We must continue to build the pipeline. Today, approximately 28% of our students are URiM. Increasing the representation of these groups among our residents, fellows, and faculty requires that we nurture the career development of our students. We have opportunities to enhance the recruitment of URiM candidates in our graduate medical education programs. Similarly, we must continue to invest in programs that expose K-12 students and undergraduates to careers in STEM and medicine in particular.
In order to retain our best and brightest, we must develop a strong culture of mentorship and work proactively. A recurring theme in my listening meetings with faculty and staff is the need for career development. In March, I appointed a task force to make recommendations about an institutional infrastructure for career development for physician-scientists. At the same time, Deputy Dean Linda Bockenstedt has tasked Associate Deans Samuel Ball and Jonathan Grauer with surveying our departments to develop best practices for career development for clinicians. It is our intention to create centralized resources. In my experience, attention to career development and mentorship particularly benefits women and URiM faculty. For example, the observation that faculty of color carry a disproportionate share of citizenship duties (committee membership, etc.) reflects a failure of mentorship. We have begun to conduct exit interviews of faculty who have left Yale in the last three years. Going forward, we must also conduct “stay interviews” in which we identify the needs of our faculty proactively. In our Strategic Plan for Diversity, Equity and Inclusion, we will propose the creation of modules within our career development programs that address the unique challenges faced by URiM faculty. With the support of the YSM Office of Diversity, Equity & Inclusion, Professor Valentina Greco has created similar resources for women. We will measure the outcomes of these programs.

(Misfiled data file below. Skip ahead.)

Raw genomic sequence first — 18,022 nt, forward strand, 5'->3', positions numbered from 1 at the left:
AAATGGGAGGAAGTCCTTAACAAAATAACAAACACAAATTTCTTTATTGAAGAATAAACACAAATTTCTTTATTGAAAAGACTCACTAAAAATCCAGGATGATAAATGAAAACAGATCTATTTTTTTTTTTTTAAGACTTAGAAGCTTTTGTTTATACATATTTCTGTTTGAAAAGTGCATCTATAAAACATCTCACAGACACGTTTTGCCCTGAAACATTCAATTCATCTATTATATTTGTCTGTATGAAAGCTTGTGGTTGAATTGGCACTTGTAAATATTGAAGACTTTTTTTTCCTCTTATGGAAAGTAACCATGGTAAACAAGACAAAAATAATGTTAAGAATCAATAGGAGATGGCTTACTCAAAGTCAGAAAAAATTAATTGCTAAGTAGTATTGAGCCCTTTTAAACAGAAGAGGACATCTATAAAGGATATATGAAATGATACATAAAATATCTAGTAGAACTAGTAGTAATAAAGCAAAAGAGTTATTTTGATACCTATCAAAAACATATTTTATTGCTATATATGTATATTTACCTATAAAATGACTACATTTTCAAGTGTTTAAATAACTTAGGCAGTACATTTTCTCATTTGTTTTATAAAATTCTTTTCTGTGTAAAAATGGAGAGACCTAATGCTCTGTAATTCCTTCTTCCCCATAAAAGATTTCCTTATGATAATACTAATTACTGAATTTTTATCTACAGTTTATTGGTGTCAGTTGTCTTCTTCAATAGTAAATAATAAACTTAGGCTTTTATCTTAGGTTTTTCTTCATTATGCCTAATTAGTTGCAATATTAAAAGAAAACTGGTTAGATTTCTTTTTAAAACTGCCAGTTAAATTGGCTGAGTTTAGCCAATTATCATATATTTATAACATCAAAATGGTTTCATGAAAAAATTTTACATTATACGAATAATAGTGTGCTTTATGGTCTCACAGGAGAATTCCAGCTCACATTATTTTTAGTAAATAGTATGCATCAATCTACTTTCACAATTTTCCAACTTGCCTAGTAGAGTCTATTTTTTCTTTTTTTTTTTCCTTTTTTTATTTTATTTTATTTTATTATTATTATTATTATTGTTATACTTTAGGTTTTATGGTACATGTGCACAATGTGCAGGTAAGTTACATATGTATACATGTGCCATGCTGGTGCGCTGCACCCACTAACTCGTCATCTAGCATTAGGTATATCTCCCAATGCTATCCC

We must address inequities in health care in partnership with our community. The COVID-19 pandemic has highlighted yet again the effect of inequities in health care. In response to COVID-19, we developed coordinated collaborations across the university and health care system. We can leverage these collaborations to address health inequities. Together with Tesheia Johnson, deputy director and chief operating officer of YCCI, and Marcella Nunez-Smith, founding director of the Equity Research and Innovation Center, as well as other leaders of YCCI and colleagues in the Department of Sociology, we have expanded conversations with leaders of the Connecticut AME Zion Churches, Junta for Progressive Action, and local community-based organizations to prioritize and address health inequities and the needs of our community, including those areas where more research is needed. These conversations and others will serve as the basis for strategic planning and investment in community-engaged research.
We have much to do. Every member of our community has a role to play in changing our culture, and I ask you to consider what role you will play. I look forward to working together with you on this important undertaking.
Nancy J. Brown, MD
Jean and David W. Wallace Dean of Medicine
C.N.H. Long Professor of Internal Medicine